A day after the Alaska Department of Corrections announced plans to send hundreds of Alaska inmates to Outside prisons, legislators and those familiar with the state prison system said the department needs to preserve rehabilitation options or abandon the project entirely.
Many said they fear a repeat of history. The state of Alaska sent prisoners Outside until data showed most inmates committed new crimes upon their release, causing the system to be dubbed “criminal college."
Exact details of the state’s plan will be revealed next week when the state begins soliciting proposals.
“We need to see whether or not we are going to be able to offer better services,” said Rep. Tammie Wilson, R-North Pole. “Or are we going to look at what happened to us just before we started bringing inmates back home?”
Earlier this year, federal prosecutors indicted members of a white supremacist gang that arrived in the state in 2010 when Alaska inmates returned from Outside prisons. That experience, repeated many times over, prompted the state to build Goose Creek Correctional Center and stop sending inmates out of the state.
“They’ve come back hardened criminals. We know that because that’s happened every single time,” said Sen. Scott Kawasaki, D-Fairbanks, and a member of the Senate subcommittee in charge of the prison budget.
Sid Atwood, spouse of former Rep. Sharon Cissna, D-Anchorage, was a member of the state’s advisory board on alcoholism and drug abuse until he and several other members — including the Department of Corrections chaplain — were removed from the board late last month, something he links to the prison decision.
“They said they were going a different direction,” he said.
Atwood volunteers at prisons, helping inmates prepare to re-enter society. In his experience, sending inmates Outside denies them contact with their families and encourages them to seek other connections, such as a gang.
“The fact that you can’t go and visit your loved one who made a mistake is one of the reasons why that person learns more about supposedly how to do it better next time, when they get out,” he said.
During the legislative session, lawmakers said they preferred the state reopen Palmer Correctional Center rather than send inmates Outside. That prison was closed after criminal justice reforms caused Alaska’s prison population to drop. Now that the reforms have been repealed, the state’s prison population is rebounding.
Wilson was among lawmakers who encouraged electronic monitoring and halfway houses as a first option for incarceration. After that, lawmakers indicated the state should use existing prisons, then reopen Palmer, and only after that consider sending inmates away.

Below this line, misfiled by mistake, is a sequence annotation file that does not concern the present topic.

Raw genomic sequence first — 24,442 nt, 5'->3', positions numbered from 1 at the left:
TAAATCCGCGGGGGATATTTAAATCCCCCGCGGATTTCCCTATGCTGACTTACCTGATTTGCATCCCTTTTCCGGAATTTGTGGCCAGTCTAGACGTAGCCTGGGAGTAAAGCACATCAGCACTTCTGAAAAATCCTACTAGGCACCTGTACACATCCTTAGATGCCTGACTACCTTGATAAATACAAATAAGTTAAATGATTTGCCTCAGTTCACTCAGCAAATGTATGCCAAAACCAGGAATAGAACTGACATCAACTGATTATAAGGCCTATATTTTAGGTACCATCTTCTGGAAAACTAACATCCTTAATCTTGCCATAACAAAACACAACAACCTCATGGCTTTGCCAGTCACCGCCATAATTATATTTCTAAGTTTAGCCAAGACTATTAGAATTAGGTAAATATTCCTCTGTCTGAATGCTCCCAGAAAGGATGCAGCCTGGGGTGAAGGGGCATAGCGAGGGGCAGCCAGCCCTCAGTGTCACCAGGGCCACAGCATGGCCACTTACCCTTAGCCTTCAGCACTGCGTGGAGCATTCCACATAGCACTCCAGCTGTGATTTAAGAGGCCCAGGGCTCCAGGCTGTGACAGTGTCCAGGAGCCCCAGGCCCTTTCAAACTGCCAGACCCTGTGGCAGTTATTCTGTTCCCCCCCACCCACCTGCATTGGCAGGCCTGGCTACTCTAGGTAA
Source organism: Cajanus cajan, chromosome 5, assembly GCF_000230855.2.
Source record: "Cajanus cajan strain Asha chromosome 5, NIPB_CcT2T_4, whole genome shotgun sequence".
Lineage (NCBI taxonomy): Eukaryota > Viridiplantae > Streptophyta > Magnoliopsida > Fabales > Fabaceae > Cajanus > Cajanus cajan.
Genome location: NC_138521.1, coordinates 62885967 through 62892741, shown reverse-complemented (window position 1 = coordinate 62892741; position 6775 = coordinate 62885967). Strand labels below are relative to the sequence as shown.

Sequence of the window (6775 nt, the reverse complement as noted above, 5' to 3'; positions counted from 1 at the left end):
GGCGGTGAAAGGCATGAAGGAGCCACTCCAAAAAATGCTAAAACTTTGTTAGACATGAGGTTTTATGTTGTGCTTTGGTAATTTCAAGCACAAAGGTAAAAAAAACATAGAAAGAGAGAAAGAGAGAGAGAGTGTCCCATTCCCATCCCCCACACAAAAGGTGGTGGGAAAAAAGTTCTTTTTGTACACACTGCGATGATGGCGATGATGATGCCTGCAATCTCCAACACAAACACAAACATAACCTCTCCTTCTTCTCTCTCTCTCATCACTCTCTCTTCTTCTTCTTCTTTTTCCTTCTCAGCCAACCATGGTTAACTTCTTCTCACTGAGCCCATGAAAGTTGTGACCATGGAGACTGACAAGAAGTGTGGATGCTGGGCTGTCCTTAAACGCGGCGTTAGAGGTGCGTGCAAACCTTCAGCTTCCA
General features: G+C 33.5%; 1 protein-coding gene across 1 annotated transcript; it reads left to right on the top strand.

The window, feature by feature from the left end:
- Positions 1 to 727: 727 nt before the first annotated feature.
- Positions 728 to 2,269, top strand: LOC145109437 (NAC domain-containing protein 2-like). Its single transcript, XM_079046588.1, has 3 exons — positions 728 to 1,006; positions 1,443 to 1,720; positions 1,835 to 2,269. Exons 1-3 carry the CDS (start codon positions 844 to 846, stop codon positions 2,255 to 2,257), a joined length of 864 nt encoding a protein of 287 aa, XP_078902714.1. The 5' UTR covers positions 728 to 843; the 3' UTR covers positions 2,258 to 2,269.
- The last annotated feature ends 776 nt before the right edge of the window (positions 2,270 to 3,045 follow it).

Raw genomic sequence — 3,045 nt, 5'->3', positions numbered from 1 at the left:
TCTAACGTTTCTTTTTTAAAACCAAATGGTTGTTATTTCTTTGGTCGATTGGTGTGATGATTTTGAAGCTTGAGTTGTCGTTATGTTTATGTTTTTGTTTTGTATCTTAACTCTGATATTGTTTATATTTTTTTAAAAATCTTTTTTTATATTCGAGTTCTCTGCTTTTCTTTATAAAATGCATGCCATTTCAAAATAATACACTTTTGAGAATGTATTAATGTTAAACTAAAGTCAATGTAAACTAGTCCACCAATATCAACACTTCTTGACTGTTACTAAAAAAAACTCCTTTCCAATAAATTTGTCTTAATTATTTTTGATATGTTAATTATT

The state capital budget includes $16.7 million for reopening the Palmer prison and does not specifically allocate money for sending prisoners Outside.
Rep. Matt Claman, D-Anchorage, said that clearly indicates the Legislature preferred to open the Palmer prison first.
On Tuesday, Department of Corrections Commissioner Nancy Dahlstrom said reopening the prison would require at least a year and the hiring of 70 new employees. The department offered additional details Wednesday, saying things like security equipment and fire sprinkler piping need to be repaired, replaced or upgraded.
The Alaska Correctional Officers Association, in a written statement, faulted the Dunleavy administration for not hiring more corrections officers.
The ACOA, the state’s union for prison guards, said there are 30 fewer corrections officers today than there were at the start of Dunleavy’s term. In an interview on KSRM-AM radio Wednesday afternoon, Dahlstrom said her department has 85 vacant positions in addition to the 70 that would be needed to reopen the Palmer prison.
According to a Thursday letter from union president Randy McLellan to the governor, the state intends to fill the 85 vacancies, and McLellan encouraged the governor to use those to reopen the Palmer prison by stages.
“Sir, I cannot tell you in strong enough terms that your administration’s inaction over the past months in regard to hiring correctional officers and your decision to utilize private prisons runs counter to your public safety agenda,” McLellan wrote.
Rep. George Rauscher, R-Sutton, represents the House district that includes the Palmer prison.
He said the state’s prisons have reached “maximum prisoner overload” and believes the Department of Corrections will use “temperance” when deciding who to send out of state.
“My concern is, what does the state of Alaska’s rehabilitation program actually look like? Shouldn’t PCC be a part of it?” he said.
Sen. Shelley Hughes, R-Palmer, said she is concerned by the idea of sending inmates outside, but the state could alleviate those concerns by taking requiring rehabilitation programs and re-entry systems. She has suggested returning inmates to Alaska for a period before their release.
It is unclear how the state will pay for sending prisoners Outside.
When asked, a Department of Corrections spokeswoman wrote by email that it would come from the “population management” line of the budget rather than money intended to reopen Palmer, which lawmakers said cannot be transferred.
“If that’s the case,” Claman said of the department’s plan, “then they’ll need to come back for a supplemental budget request.”